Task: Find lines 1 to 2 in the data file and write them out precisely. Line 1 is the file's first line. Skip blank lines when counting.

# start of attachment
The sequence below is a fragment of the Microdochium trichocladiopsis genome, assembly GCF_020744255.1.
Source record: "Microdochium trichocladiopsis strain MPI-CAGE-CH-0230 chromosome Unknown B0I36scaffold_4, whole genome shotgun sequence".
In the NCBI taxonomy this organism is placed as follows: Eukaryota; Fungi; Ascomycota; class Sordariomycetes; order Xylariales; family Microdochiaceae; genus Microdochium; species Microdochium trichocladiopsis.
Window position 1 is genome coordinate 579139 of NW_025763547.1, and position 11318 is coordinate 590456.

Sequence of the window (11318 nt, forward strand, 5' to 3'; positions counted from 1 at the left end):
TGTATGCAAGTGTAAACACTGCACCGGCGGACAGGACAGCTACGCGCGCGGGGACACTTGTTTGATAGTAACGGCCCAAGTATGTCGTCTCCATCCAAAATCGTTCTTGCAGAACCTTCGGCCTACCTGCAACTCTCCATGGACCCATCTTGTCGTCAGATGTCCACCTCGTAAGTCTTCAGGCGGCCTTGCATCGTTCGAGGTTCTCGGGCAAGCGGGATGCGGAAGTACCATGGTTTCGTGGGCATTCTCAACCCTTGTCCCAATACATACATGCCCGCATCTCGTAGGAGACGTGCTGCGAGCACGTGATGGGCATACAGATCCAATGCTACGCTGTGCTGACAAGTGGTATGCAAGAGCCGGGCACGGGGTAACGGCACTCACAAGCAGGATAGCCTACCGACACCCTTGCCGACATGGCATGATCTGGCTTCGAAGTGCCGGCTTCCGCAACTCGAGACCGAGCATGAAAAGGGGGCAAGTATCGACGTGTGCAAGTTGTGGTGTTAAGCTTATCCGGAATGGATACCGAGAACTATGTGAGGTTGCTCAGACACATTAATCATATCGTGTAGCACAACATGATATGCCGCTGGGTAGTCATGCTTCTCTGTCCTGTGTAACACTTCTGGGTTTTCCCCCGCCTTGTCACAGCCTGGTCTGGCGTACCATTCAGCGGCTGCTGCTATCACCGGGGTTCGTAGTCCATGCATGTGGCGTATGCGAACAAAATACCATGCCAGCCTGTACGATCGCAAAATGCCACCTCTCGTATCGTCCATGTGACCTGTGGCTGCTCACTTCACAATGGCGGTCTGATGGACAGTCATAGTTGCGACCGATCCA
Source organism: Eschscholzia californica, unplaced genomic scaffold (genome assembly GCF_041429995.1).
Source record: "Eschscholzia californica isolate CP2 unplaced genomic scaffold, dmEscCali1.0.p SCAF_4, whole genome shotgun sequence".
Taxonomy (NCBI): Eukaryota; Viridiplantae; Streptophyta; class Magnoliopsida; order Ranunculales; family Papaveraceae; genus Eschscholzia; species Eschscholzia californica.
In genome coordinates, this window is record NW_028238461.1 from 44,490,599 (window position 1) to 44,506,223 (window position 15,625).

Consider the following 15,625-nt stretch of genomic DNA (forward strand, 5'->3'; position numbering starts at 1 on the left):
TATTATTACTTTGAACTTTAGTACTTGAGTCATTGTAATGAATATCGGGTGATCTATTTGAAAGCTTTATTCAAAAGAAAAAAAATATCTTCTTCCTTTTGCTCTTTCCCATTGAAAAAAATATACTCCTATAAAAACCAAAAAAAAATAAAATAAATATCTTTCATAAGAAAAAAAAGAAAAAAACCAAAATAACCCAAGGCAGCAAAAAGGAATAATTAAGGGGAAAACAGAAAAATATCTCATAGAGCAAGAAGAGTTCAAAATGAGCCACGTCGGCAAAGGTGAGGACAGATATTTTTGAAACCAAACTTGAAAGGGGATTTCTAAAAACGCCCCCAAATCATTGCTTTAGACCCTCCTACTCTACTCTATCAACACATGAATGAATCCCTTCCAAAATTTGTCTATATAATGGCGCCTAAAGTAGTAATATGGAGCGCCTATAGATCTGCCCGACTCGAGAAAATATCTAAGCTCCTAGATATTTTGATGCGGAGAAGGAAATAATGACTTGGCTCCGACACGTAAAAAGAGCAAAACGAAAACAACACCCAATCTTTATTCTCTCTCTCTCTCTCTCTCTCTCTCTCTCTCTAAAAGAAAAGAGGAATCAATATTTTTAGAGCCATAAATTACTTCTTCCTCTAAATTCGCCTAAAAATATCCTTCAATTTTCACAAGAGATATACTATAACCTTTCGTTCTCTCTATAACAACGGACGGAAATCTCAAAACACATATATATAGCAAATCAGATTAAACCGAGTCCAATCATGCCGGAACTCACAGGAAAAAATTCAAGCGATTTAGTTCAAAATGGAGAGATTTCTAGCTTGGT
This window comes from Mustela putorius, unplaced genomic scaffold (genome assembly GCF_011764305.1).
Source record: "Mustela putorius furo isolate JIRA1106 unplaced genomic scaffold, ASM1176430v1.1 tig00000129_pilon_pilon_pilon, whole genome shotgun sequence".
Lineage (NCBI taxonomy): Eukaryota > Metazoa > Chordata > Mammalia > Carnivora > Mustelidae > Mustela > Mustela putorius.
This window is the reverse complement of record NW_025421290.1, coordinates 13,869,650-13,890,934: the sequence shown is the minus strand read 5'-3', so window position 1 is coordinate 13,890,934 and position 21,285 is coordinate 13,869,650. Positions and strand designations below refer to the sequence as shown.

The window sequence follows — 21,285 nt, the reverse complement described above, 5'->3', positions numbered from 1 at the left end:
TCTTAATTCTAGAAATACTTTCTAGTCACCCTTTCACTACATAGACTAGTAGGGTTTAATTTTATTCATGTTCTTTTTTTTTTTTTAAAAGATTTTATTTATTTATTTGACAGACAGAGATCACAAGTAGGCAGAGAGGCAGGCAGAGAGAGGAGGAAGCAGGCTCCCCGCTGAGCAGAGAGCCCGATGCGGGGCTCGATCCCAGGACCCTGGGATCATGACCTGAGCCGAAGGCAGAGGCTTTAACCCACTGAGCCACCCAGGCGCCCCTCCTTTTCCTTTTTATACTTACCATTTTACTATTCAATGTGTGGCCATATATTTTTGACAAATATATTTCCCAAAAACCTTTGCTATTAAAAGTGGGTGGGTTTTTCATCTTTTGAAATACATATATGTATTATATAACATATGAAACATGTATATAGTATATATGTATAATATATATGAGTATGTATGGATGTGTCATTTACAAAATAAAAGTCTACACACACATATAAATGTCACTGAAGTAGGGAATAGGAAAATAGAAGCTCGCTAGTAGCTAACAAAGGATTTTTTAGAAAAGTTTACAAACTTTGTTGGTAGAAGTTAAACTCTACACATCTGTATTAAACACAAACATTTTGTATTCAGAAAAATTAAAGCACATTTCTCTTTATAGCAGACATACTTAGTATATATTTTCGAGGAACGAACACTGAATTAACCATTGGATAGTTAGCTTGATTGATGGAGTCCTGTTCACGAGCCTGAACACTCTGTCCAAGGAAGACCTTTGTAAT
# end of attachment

The sequence below is a fragment of the Microdochium trichocladiopsis genome, assembly GCF_020744255.1.
Source record: "Microdochium trichocladiopsis strain MPI-CAGE-CH-0230 chromosome Unknown B0I36scaffold_4, whole genome shotgun sequence".